According to the first-ever Women's Golf Market Study from Golf Datatech, LLC, almost one in three female respondents considered the average golf course to be “a very male oriented place” which inhibits more frequent play. While a majority of female respondents to this study live active lifestyles and boast an average household income of six figures, an equal majority cited cost, time and family constraints as reasons preventing them from playing golf more frequently.
In developing the Women's Golf Market Study, over 1,000 female golfers from Golf Datatech's exclusive database of Serious Golfers (a minimum of 12 rounds per year) participated in a survey regarding their golfing habits and perceptions, which was conducted in November of 2008.
“While over 50% of the U.S. population is female, less than 25% of total golfers are women,” said Tom Stine, Partner, Golf Datatech. “Combine the cost, time and family pressures with their overall perception of the male orientation at the golf course, and it's not surprising that women leave the game as often as they enter. This is ultimately the basis for the women's golf population to be at a near standstill.”
Among the key findings of the study were the following, which were related to women's golfing habits, spending on golf, marketing and media habits:
Respondents were asked what they enjoy about playing the game and 91% said they like being outdoors, while 82% enjoy the time with friends, 80% are always trying to improve and 79% enjoy the challenge of the game.
When asked to identify the single factor they enjoy best about playing the game, 32% chose the challenge of the game as their primary motivation, while 18% said being with friends is most important.
One in three respondents thinks it “costs too much,” while almost half of all respondents said they would be likely to play more golf if it cost less.
21% of respondents disliked the fact that a round of golf takes too long to play, while 40% are constrained by limited leisure time, and 31% work too much to play as much as they would like.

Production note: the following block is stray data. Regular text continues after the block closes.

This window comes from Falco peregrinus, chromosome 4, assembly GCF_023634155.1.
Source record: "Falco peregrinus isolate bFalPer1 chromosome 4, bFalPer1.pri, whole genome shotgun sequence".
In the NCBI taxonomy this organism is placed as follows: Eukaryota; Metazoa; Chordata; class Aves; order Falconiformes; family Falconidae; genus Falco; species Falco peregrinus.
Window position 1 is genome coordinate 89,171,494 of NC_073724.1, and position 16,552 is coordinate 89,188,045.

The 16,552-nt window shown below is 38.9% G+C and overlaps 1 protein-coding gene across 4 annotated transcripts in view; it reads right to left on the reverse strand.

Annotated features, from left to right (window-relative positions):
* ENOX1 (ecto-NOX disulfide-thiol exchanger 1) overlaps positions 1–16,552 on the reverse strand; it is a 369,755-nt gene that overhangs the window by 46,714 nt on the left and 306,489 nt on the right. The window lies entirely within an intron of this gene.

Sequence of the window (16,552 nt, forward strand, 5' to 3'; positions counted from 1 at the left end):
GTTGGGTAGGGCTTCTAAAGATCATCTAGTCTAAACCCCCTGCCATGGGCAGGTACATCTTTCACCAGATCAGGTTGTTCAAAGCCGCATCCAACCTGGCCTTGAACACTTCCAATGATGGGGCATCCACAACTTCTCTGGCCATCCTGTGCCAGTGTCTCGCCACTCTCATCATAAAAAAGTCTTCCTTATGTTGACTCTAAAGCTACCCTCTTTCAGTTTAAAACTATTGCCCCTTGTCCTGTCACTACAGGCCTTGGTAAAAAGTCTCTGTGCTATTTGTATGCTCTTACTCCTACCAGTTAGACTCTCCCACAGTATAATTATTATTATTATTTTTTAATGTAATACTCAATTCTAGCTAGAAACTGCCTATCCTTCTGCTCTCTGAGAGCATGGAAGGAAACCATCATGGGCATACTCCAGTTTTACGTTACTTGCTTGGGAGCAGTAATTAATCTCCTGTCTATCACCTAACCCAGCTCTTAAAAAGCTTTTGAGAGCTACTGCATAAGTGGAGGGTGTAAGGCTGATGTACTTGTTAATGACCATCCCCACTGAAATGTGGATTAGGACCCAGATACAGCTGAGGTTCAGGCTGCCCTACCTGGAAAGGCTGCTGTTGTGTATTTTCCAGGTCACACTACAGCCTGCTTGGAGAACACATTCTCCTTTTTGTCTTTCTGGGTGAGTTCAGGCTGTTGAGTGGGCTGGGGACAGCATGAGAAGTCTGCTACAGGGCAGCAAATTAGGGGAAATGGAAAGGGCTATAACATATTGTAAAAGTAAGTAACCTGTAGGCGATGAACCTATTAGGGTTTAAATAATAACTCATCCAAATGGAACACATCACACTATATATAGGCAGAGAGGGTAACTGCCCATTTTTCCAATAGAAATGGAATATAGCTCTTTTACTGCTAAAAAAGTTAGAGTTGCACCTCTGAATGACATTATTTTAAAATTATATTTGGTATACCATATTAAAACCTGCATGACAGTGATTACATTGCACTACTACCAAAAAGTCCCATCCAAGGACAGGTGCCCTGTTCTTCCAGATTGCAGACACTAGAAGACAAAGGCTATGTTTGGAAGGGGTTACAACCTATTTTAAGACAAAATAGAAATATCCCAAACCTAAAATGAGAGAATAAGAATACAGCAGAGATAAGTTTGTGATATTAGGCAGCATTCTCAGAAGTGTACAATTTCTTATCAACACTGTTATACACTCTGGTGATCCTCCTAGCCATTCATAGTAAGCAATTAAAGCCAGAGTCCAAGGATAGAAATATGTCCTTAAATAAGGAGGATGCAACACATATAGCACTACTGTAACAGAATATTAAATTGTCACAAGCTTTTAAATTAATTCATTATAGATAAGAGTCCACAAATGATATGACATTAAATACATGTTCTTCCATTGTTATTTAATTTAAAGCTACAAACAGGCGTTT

Spending On Golf
The average female respondent estimates they spent slightly less than $700 in the past year on golf equipment, with 18% saying they spent over $1,000. They also estimate they spent an additional $515 on golf apparel, with 14% spending above $1,000. 74% of respondents believe that the technology in golf club designs can significantly improve their play.
When it comes time to purchase new golf clubs, 63% of females take the golf clubs out to a driving range or onto a golf course to try them out prior to purchase, while 58% gather information from their golf professional, 44% research products and trends online, and 43% read golf publications to get information on equipment trends.
55% of respondents said they watch golf or golf related programming on television at least once per week, while 14% watch it three to four times per month. Also, of the respondents who watch golf or golf related programming on television, 94% said they frequently watch the PGA Tour and 80% watch the LPGA.
94% of the respondents use the Internet to look at golf related websites while 80% use it 25% of the time or less to look for golf related content. Among those respondents who use the Internet to gather information about golf and golf related products, 58% use it to get information on golf courses and/or for directions, while 55% get golf equipment pricing, 50% check on equipment specs, 49% get weather information as it relates to golfing, and 42% use the Internet to make tee times.
Among those who are members of at least one online community, 45% are members of Facebook, 34% use LinkedIn, 22% are on MySpace and 15% use YouTube.
While the above represents just a sampling of the survey results from the Women's Golf Market Study, Golf Datatech concludes that, overall, female golf enthusiasts have many of the same needs, wants and desires as their male counterparts, embracing the challenge of the game and the camaraderie created by spending quality time on the links with friends, family and business associates. At the same time, both females and males alike say their frequency of play is constrained by the cost of the game and the time it takes to play.
“To effectively tap into the women's market, golf courses, golf professionals, equipment manufacturers and all other engrained constituencies must make the game more accessible and welcoming to the female player,” adds Stine. “This study shows that the women's golf market remains underdeveloped and underserved.”